Religious Freedom, Same-Sex Marriage, and the Dignity of the Human Person
This introductory chapter situates present-day tensions between religious freedom and gay rights in the context of Christianity’s historical contributions to freedom and human dignity. It argues that modern democratic notions of freedom and dignity are outgrowths of, not departures from, a prior Judeo-Christian ontology of the free human person. Not only did the Judeo-Christian conception of human freedom presuppose religious freedom, but it contained a distinctive Christian sexual morality that today informs principled objections to same-sex marriage. For those who adhere to this Christian sexual morality, opposition to same-sex marriage is part and parcel of an authentic exercise of religious freedom. Accordingly, the increasing erosion of Christian sexual morality in the West entails a concomitant erosion of religious freedom. Following an overview of the book’s chapters, this introduction considers how this twofold erosion is reflected in the US Supreme Court’s Obergefell decision, which established a constitutional right to same-sex marriage.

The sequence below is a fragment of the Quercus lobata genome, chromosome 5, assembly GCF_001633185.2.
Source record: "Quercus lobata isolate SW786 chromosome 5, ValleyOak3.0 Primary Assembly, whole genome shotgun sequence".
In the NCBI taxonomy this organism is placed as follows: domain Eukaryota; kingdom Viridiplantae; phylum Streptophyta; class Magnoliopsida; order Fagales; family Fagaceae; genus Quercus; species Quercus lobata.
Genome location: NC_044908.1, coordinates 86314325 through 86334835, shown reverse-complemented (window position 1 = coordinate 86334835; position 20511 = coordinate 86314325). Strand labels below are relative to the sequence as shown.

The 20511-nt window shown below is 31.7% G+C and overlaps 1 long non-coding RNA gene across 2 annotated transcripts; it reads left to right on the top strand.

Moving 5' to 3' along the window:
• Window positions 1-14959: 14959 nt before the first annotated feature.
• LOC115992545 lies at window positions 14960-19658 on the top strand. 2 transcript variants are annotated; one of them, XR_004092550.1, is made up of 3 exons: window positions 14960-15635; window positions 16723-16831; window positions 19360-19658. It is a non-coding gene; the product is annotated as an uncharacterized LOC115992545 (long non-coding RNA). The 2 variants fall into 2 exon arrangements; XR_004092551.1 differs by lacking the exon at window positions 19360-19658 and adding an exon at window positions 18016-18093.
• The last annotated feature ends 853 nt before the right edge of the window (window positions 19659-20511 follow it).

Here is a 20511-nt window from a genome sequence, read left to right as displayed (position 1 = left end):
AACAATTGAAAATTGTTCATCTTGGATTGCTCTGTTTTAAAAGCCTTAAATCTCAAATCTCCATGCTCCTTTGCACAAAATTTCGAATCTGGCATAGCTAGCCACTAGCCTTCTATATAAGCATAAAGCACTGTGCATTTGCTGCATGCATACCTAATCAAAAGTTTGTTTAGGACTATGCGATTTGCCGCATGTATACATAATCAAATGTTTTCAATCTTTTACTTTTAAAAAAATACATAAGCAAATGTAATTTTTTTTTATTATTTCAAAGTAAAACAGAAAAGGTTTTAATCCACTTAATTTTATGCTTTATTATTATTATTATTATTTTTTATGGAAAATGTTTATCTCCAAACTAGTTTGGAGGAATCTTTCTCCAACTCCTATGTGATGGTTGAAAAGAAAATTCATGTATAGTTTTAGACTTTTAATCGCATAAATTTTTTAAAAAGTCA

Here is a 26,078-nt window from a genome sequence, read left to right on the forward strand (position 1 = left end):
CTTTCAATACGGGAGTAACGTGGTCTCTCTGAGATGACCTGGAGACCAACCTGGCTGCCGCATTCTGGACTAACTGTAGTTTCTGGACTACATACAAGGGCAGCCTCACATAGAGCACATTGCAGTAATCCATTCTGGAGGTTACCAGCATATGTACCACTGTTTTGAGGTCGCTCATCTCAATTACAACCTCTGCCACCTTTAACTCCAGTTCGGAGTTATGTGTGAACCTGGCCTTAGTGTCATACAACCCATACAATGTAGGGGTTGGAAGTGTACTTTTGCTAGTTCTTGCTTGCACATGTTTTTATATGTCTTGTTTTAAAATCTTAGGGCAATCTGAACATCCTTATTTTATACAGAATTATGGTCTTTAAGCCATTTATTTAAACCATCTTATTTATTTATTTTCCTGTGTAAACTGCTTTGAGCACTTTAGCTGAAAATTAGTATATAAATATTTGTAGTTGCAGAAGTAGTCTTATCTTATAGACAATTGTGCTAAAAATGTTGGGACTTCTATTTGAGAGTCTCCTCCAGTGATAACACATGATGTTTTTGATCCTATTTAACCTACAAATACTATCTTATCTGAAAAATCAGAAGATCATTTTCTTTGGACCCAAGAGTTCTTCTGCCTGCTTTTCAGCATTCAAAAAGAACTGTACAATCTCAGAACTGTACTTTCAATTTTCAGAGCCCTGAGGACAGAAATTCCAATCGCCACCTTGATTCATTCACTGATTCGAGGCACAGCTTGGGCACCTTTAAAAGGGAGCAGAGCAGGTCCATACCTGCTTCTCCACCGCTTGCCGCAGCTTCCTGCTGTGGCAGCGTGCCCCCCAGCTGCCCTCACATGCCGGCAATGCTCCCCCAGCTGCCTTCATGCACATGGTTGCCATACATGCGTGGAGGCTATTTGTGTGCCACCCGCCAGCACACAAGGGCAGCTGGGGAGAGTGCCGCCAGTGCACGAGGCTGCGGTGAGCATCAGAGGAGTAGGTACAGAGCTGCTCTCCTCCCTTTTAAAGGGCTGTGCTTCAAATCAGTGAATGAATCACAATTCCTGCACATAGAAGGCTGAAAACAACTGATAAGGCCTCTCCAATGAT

Oxford Scholarship Online requires a subscription or purchase to access the full text of books within the service. Public users can however freely search the site and view the abstracts and keywords for each book and chapter.
If you think you should have access to this title, please contact your librarian.